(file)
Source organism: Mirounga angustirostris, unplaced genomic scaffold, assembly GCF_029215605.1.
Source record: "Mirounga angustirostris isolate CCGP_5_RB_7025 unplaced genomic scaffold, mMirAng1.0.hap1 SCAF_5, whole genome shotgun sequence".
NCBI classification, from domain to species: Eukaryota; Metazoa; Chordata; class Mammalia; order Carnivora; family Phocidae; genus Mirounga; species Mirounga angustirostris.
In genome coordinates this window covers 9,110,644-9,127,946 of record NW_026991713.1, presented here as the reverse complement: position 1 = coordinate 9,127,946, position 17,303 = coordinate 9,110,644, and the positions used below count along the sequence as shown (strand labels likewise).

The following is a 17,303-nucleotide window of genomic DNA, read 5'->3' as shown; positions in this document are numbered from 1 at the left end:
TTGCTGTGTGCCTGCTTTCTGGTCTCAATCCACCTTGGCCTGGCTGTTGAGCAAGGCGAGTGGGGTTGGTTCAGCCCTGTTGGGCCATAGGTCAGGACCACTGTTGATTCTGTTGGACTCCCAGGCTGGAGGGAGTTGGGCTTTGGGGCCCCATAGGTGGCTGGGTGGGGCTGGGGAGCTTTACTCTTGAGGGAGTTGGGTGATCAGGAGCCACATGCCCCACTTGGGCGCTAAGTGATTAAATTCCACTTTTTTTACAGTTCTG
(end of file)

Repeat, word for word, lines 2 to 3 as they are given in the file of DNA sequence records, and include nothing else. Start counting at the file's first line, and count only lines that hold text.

Source record: "Mirounga angustirostris isolate CCGP_5_RB_7025 unplaced genomic scaffold, mMirAng1.0.hap1 SCAF_5, whole genome shotgun sequence".
NCBI classification, from domain to species: Eukaryota; Metazoa; Chordata; class Mammalia; order Carnivora; family Phocidae; genus Mirounga; species Mirounga angustirostris.